The Canadian Online Book Project

In the fall of 2013, The Art Canada Institute announced that it would be releasing 6 to 12 digital art books on an annual basis for the next five years. This online initiative aims to promote Canadian artists by making these digital art books freely available through their website in both official languages.

MunnThumbnailA2

Sara Angel, the founding executive director of The ACI, had the following to say about the projects intention to take the country’s cultural discussion across mediums: “We want to tell the story of our nation’s art history, bringing audiences closer to our extraordinary artists — some of whom are world-renowned and others who aren’t yet household names but should be — in a smart, accessible format, designed for expanding online audiences.”

For more information, click here.

VAH4482G: Art, Photography and “New” Media

This research guide covers:

  • How to conduct research
  • Searching for images
  • Searching for advertisements
  • Searching for academic articles
  • Citing
  • Where to find help

1. How to Conduct Research

a) Concept mapping - a visual representation of the concepts related to a topic, and the relationships between these concepts. This technique enables researchers to understand big-picture patterns within their research, and concept maps are also useful when conducting literature searches. Click here for more information.

b) Search Techniques Video: Developing Search Terms Video: Putting Together your Search Terms

Search string example: (“factory” OR “sweatshop”) AND (“Bangladesh” OR “Rana Plaza” OR “Savar” OR “Dhaka”) AND “collapse”

2. Searching for Images

a) newspapers – with images

Factiva - provides full-text access to international newspapers, business journals, and market research reports. Click here to watch a YouTube video on how to use Factiva, produced by the University of Texas Libraries.
Tip: perform keyword search and refine results by clicking on “pictures” in upper tab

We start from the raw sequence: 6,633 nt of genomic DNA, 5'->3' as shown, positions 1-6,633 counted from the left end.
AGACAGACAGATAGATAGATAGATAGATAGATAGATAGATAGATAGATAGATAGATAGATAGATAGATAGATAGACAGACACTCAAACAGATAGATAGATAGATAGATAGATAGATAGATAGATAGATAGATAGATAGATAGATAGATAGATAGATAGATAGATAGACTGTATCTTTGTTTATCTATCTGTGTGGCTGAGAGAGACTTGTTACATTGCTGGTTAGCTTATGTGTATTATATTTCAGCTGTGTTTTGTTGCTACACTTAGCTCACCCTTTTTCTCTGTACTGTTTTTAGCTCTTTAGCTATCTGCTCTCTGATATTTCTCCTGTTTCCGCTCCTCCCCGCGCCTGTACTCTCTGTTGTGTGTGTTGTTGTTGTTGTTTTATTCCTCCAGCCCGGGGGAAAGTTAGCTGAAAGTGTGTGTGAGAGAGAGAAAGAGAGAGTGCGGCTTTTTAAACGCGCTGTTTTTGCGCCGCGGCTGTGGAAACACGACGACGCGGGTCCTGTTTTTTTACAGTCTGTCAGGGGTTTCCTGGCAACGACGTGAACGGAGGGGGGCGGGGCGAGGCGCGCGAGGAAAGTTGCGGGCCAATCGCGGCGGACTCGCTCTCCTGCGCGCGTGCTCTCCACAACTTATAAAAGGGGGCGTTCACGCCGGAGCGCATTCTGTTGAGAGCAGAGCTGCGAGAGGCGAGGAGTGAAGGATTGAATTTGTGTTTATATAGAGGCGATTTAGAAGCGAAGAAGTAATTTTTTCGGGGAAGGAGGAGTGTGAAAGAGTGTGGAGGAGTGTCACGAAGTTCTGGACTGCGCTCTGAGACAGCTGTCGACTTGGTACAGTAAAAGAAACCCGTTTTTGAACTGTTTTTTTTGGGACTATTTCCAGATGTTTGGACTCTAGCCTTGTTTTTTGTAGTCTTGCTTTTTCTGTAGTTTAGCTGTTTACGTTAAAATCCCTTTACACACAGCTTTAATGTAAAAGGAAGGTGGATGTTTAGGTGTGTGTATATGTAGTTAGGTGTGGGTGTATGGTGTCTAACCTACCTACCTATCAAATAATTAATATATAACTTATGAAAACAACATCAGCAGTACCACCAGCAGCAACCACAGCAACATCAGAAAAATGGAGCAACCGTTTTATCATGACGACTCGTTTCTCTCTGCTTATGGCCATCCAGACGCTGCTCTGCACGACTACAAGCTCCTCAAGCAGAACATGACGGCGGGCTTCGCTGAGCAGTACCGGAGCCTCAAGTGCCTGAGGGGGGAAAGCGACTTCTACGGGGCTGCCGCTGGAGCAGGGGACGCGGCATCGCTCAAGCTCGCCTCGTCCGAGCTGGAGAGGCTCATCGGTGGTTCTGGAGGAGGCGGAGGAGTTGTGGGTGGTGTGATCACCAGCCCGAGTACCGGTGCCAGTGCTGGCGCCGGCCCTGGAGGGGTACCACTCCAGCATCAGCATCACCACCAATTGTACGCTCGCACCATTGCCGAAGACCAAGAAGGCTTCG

Alt-Press Watch - includes full-text articles from alternative and independent press.
Tip: after performing a search, refines results by “document feature” and select “photographs” (right hand column).

r1

b) newspapers – without images

Canadian Newsstand Major Dailies - includes full-text articles from the leading Canadian news sources

Lexis Nexis Academic - a portal to full-text documents from business, legal and reference publications

Finding images in these newspaper articles might involve some detective work! You might have to search for the publication through the Western Libraries catalogue and obtain the original document or microfilm. Visit the help desk at the D.B. Weldon Library if you need assistance finding these materials.

© 2012 image courtesy of Will Hart via Flickr Creative Commons
© 2012 image courtesy of Will Hart via Flickr Creative Commons

For more news sources available through Western Libraries, check out the Journalism subject guide (not to mention the Visual Arts subject guide!)

3. Searching for advertisements

ProQuest Entertainment Industry Magazine Archive - contains full-text articles from US and UK trade magazines that cover film, music, broadcasting and theatre.
Tip: Type your search terms into the advanced search field, and select “advertisement” under the “document type” section before clicking “search”

Ad*Access – includes over 7,000 advertisements printed in U.S. and Canadian newspapers and magazines between 1911 and 1955. Users can browse by company, product, date, etc.